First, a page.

On Friday, November 1st, Trailers From Hell attended the opening reception for Hero Complex Gallery’s newest exhibition, presented by PangeaSeed and artist Craig Drake, a tribute to JAWS: “Smile, You Son of a Bitch!” Needless to say, as a lifelong JAWS fanatic, I was curious as to how these artists of all shapes and stripes could rival the already inimitable and quintessential (no Quint pun intended) JAWS movie poster by artist Roger Kastel (see the classic poster image below). But I had my thinking all screwed up, because that wasn’t what this exhibition was about. This exhibit was a tribute to the legend and heart of Steven Spielberg’s 1975 blockbuster, and was a fitting tribute to the ecological impact of real-life shark hunting.
Upon arrival, there was a bevy of tables assembled inside the main lobby. Outside in the conference room, there were people assembled. I took no notice of it, and continued on (though I would soon learn that was a fool’s errand). After depositing the requested $10 donation to help save the lives of sharks across the globe, I stepped through the tables of JAWS decorated pins and cookies, entering the gallery proper. I never thought I’d be face to face with Robert Shaw (Quint) or Roy Scheider (Brody), but there they were, in the flesh (seemingly). To the left side of the gallery was a replica of the stern of the Orca with life-sized replicas of Chief Brody, Quint, and Matt Hooper, staring over the edge of their sharkhuntingvessel at the rest of the gallery. These brilliantly rendered sculptures were provided by none other than KNB Studios, who create the makeup effects for such films and shows as THE WALKING DEAD, and Fearless Leader Joe Dante’s HOMECOMING. Behind me, directly to the right of the entrance, was a replica of the hull of Ben Gardener’s boat, the gaping hole where the shark attacked presented in minute detail. Ben Gardener’s head lolls in the left corner of the hole, his eye eaten, presumably, by hungry fish. Faraway, in the back of the room, created by the same talented effects artists, was a life-size replica of the head of JAWS (or Bruce, or The Great White Turd, if you feel so inclined), the shark, his mouth opened and ready to devour all of the artwork present.
Going back to the conference room that I had chosen to ignore, I peeked my head inside of the door and my eyes immediately sprung wide and my mouth dropped open. There, at the end of a long conference table, sat JAWS’ Production Designer Joe Alves, providing commentary as he played various scenes from JAWS on an iMac. He talked with the fans, spinning yarns about his various career highlights, including his working on Disney’s SLEEPING BEAUTY, Hitchcock’s TORN CURTAIN, JAWS, CLOSE ENCOUNTERS OF THE THIRD KIND, JAWS 3D (which he directed), and ESCAPE FROM NEW YORK. I got to meet and talk with Mr. Alves, and he was gracious and humble. I also ran into JAWS screenwriter and actor, Carl Gottlieb, who was entering just as I was leaving. We exchanged kind regards and he left me with the words, “any friend of Joe Dante’s is a friend of mine” (I’ll have to take him up on that friendship).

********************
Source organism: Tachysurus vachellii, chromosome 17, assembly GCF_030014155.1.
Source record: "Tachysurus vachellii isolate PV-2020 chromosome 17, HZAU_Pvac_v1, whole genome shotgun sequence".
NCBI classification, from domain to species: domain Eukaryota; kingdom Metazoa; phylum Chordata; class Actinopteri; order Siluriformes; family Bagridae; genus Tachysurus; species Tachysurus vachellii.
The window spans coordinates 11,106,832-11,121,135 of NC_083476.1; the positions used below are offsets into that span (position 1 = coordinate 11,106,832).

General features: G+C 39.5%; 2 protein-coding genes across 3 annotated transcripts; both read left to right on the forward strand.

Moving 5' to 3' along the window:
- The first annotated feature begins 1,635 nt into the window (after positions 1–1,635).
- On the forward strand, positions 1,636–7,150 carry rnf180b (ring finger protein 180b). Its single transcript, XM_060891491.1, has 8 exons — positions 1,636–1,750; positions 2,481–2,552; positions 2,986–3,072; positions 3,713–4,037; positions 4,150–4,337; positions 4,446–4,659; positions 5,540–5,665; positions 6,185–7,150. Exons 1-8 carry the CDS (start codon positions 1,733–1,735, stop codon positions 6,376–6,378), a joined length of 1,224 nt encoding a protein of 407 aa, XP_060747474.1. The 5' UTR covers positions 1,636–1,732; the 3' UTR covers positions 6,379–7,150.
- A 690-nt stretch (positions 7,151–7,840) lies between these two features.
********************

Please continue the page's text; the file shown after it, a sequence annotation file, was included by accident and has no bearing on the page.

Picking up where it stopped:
And then there was the artwork.
Walking into the gallery was like walking into a whirlwind of JAWS hysteria. On a pedestal directly ahead was a Lego version of the aforementioned Roger Kastel painting along with several other, smaller shark sculptures. On an adjacent pedestal sat a dinner plate with the many faces of x-eyed sharks, the inscription on the plate read: “eat a salad, not a sha.” Just ahead stood yet another pedestal, this one garnering the muppet-like visages of Quint, Brody, and Hooper, envisioned as hand-puppets (outside on a television screen, these puppets were used to recreate the famous USS Indianapolis scene). On the wall directly to the left were several large trading card inspired posters detailing the fact and fiction of the hunting of sharks and of sharks themselves. A pleasant reminder that movies like JAWS are simply that: movies.
The artwork was diverse and indefinable, all of which can be viewed via the link provided at the end of this article. Several highlights, for this gallery-goer, were Paul Shipper’s (follow him @paulshipper) amazingly rendered Drew Struzan-esque alternative movie poster, “Out to Sea” (which can be seen to the left), “No Man’s Land” by JC Richard (whom you can follow @microcosmcmedia), Craig Drake’s “Quint’s Hope“, which adds some well-deserved sympathy to an almost entirely unsympathetic movie villain, “Y’all Know Me,” an original painting by David Grizzle (visit his site here: davidgrizzleart.blogspot.com), and various others, all of which are fantastic in their own right. Instead of listing off all of the pieces of artwork and their creators, I will leave it to you, dear TFH viewer, to either go to Hero Complex Gallery and see the show with your own eyes, or to visit the website provided below.
I urge you to check out this show, for both its artwork and its message. It’s a sight to behold and is certainly one of the highlights of my gallery-going career.
Until next time,
TFH Story Editor
You can follow me: @christophcondon
Photos by Shelby Morrow (@shelbell3029)
Hero Complex Gallery is located at:
2020 South Robertson Blvd., Studio D
Los Angeles, CA 90034
“Smile, You Son of a Bitch” exhibition will be on display November 1st thru November 3rd
UPDATE: “Smile, You Son of a Bitch! An Art Tribute” exhibit has been extended to November 6th through 9th.
For those of you not in the LA area, you can view and purchase artwork here: